Choosing your location.
One of the most difficult elements of architecture photography is deciding where to take your camera. With so many amazing buildings in every city, you can easily spend a long time researching the architecture of historic landmarks, modern structures, and urban landscapes.
I tend to source inspiration from Pinterest and Google Images - looking for buildings which have the perfect composition of shapes, colours, and designs. Once I have a few ideas I travel to these places to look for what I can only describe as a “feeling”. By that I mean somewhere that really speaks to you on a level beyond the visuals.
For example, there are places in the US where I feel a sense of nostalgia, due to all the American TV shows and movies I watched as a kid. This particular emotion is heightened during sunset, which tinges everything with a sepia-kissed natural glow, evoking the past.
An awareness of the magic of a setting transforms architecture photography from the simple act of taking a photograph of a building, to truly capturing a moment in time.
Dealing with the time of day and weather conditions.
“There are two main shots. A really nice daytime photo where you’ve got a blue sky and maybe some clouds,” says Ulivieri. “And then there’s blue hour.”
Blue hour is the time just after sunset when the sky takes on a pink, blue, or purple tinge, and photos of buildings at that time can help highlight external lighting features while lighting up exterior aspects like facades. Plus, photos shot at blue hour may allow internal lights to give the building an inner glow. The bright lights, deep colors, and dramatic contrasts of blue hour photos make these shots a popular choice for the large marquee images that often dominate websites, brochures, and other assets.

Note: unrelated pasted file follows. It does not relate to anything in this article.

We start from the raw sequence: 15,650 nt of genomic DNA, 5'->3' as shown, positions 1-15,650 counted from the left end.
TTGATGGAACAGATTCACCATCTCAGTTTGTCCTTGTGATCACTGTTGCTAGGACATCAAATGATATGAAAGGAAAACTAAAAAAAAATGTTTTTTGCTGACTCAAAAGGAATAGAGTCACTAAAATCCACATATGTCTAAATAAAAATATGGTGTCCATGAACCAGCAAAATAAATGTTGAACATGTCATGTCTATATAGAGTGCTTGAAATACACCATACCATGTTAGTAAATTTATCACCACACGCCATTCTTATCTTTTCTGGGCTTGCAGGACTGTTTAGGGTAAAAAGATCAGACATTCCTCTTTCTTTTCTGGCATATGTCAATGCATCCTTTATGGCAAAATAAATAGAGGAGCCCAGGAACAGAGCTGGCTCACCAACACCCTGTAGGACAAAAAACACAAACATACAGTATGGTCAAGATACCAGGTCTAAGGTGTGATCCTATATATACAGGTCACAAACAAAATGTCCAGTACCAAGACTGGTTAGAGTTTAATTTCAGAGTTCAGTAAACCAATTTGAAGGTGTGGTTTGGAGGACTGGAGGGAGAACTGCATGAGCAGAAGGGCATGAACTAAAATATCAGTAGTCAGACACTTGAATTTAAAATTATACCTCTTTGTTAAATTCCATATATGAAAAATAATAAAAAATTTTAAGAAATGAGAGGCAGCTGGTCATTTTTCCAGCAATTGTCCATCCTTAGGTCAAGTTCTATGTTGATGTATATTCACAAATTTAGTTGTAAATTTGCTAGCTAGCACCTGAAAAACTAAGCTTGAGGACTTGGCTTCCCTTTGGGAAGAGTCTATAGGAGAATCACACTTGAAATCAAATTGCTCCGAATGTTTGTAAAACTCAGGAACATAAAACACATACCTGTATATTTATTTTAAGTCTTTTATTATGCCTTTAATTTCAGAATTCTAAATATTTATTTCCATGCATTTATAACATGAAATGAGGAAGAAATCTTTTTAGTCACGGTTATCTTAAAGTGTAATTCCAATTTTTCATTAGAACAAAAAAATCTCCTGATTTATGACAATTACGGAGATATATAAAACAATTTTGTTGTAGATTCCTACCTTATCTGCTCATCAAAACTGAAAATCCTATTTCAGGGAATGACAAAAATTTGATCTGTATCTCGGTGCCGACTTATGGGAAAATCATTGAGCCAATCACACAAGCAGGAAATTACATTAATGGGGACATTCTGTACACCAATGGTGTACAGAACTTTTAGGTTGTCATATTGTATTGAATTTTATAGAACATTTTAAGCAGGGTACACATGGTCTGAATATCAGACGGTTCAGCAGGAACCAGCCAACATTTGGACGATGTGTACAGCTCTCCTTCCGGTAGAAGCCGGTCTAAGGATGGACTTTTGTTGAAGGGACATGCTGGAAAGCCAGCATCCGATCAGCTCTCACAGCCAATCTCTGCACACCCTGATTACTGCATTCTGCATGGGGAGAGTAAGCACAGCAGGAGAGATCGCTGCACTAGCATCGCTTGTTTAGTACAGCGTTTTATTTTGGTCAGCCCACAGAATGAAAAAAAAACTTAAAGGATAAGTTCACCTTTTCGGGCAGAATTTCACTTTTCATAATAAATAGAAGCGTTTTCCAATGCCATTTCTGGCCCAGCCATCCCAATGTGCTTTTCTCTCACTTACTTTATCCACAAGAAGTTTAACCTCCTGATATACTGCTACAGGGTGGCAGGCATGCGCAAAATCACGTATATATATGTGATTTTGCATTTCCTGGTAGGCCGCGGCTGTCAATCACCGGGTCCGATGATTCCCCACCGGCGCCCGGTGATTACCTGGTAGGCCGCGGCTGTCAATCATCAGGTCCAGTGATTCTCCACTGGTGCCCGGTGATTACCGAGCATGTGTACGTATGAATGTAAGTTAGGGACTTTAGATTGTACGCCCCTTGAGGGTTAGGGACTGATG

While some architecture photography is artistic, many clients want to showcase buildings or real estate — for commercial purposes — on a clear day or just after sunset. For these daylight shots, avoid direct sunlight. Taking photos when the sun is overhead will result in harsh contrasts and deep shadows. “Exterior is mainly about time of day,” says photographer Kenton Waltz. “Shooting at magic hour is great, because you don’t get harsh exposure differences.” Magic hour, also known as golden hour, is about an hour after dawn or before sunset. It’s known for providing a lot of soft, warm light.
Different buildings often look better during different weather conditions and at different times of day. “If you’re doing a more brutalist structure where contrast is part of the design, you might want to shoot at high noon when you get more shadows,” Waltz says. Likewise, metal and concrete industrial structures can look especially imposing when slick with rain, old Victorian mansions can look haunting beneath an overcast sky. And if you want to emphasize the height of a skyscraper, you can choose to shoot it when the top of the building is shrouded in clouds. It’s all about seeking out the right setting for each building.
When it comes to weather, a warm sunny day is almost always what I want. Blue skies can be boring – so I prefer at least a few clouds to break up the colour.
However, if I happen to be shooting during a storm – this can provide my images with added drama. Capturing storm clouds looming over a building can provide a multi-sensory experience to the viewer. It doesn’t take much for them to imagine the feeling of the storm coming through the photograph.
“An awareness of the magic of a setting transforms architecture photography from the simple act of taking a photograph of a building, to truly capturing a moment in time.”